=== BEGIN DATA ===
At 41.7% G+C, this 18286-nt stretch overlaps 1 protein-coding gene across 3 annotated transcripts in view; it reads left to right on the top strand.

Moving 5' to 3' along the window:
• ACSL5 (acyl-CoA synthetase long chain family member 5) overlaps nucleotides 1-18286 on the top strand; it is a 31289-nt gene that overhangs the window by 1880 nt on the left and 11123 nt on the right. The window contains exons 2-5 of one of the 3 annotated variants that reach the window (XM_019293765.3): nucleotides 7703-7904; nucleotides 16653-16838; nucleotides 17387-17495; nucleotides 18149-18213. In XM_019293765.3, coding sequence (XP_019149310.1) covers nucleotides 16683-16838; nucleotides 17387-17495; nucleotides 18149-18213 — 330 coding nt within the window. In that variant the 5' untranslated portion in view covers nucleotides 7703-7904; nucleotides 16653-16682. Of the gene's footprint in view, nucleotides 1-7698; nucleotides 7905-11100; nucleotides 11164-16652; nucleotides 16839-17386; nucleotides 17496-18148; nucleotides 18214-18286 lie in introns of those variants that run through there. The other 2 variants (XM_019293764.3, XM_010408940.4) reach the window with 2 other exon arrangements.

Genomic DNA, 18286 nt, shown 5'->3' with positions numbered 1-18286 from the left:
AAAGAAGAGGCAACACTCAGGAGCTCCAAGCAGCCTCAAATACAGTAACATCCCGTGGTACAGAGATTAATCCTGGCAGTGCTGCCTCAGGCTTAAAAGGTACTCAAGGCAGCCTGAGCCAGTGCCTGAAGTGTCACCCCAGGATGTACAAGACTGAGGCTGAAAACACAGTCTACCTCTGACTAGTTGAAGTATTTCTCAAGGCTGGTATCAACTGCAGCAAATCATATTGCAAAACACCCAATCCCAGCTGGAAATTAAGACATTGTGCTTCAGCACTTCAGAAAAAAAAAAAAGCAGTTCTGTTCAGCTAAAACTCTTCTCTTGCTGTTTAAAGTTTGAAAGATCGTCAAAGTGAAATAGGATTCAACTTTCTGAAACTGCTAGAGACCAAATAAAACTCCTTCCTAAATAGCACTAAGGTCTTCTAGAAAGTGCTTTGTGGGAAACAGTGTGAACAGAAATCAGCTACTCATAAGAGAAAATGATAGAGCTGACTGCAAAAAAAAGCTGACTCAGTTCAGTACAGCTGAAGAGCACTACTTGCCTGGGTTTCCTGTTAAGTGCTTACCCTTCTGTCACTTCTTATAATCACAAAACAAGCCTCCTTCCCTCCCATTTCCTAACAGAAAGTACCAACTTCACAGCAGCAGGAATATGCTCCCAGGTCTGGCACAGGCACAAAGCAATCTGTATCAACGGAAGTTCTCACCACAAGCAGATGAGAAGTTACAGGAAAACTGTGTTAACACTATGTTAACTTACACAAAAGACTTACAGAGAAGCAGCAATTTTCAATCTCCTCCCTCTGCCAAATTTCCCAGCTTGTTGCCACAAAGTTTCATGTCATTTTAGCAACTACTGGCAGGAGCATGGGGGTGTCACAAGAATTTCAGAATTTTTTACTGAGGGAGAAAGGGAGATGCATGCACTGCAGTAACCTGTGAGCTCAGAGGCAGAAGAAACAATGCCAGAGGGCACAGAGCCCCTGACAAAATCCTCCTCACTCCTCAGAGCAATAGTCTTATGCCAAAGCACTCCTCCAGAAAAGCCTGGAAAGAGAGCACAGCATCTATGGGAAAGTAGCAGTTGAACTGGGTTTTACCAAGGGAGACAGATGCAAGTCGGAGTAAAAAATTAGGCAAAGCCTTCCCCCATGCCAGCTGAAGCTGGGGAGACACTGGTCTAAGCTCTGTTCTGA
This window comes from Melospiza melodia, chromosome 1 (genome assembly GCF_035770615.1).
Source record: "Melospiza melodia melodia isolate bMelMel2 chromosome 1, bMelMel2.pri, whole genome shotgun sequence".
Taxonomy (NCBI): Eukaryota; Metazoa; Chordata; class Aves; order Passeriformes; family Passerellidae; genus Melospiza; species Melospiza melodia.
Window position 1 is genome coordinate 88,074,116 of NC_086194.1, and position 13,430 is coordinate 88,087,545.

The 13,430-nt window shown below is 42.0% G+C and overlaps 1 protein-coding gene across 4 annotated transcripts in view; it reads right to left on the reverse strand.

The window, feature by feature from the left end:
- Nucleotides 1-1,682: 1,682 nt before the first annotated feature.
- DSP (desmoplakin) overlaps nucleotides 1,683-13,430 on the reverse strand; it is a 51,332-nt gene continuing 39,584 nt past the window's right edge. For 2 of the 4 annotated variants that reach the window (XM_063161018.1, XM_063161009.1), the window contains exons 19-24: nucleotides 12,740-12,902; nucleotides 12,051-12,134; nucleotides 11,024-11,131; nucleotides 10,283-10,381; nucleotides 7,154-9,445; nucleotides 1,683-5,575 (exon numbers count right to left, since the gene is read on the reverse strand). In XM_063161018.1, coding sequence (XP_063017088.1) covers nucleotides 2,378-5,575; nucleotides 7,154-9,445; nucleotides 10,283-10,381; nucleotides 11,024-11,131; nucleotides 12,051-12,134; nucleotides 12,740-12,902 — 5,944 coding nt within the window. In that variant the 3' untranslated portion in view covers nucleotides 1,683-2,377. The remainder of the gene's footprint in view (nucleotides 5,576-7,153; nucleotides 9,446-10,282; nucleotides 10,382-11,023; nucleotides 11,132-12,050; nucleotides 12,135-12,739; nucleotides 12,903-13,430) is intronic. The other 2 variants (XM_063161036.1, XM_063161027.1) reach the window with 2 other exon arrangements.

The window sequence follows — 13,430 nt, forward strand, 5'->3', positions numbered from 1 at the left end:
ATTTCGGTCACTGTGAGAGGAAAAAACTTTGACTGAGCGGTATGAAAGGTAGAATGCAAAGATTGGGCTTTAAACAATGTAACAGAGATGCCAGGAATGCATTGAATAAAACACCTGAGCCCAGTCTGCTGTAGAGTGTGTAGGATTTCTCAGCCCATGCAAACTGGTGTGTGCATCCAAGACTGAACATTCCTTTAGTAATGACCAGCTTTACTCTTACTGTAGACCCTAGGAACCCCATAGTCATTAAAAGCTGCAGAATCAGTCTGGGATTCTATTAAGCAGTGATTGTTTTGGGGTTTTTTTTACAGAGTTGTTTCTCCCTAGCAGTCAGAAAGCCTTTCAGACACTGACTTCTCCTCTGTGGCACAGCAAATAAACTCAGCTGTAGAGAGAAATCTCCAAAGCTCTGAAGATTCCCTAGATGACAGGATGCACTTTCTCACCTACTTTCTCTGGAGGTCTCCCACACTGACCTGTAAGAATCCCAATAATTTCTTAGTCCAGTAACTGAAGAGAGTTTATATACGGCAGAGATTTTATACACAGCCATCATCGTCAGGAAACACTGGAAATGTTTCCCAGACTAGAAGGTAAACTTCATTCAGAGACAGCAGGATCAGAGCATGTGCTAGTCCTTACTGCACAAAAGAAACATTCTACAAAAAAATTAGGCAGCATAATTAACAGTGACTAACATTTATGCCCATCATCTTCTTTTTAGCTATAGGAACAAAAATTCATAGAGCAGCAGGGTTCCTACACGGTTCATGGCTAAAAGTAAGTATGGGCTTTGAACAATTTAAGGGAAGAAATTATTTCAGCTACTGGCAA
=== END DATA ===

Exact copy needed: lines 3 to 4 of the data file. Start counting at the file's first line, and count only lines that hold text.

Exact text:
• ACSL5 (acyl-CoA synthetase long chain family member 5) overlaps nucleotides 1-18286 on the top strand; it is a 31289-nt gene that overhangs the window by 1880 nt on the left and 11123 nt on the right. The window contains exons 2-5 of one of the 3 annotated variants that reach the window (XM_019293765.3): nucleotides 7703-7904; nucleotides 16653-16838; nucleotides 17387-17495; nucleotides 18149-18213. In XM_019293765.3, coding sequence (XP_019149310.1) covers nucleotides 16683-16838; nucleotides 17387-17495; nucleotides 18149-18213 — 330 coding nt within the window. In that variant the 5' untranslated portion in view covers nucleotides 7703-7904; nucleotides 16653-16682. Of the gene's footprint in view, nucleotides 1-7698; nucleotides 7905-11100; nucleotides 11164-16652; nucleotides 16839-17386; nucleotides 17496-18148; nucleotides 18214-18286 lie in introns of those variants that run through there. The other 2 variants (XM_019293764.3, XM_010408940.4) reach the window with 2 other exon arrangements.

Genomic DNA, 18286 nt, shown 5'->3' with positions numbered 1-18286 from the left: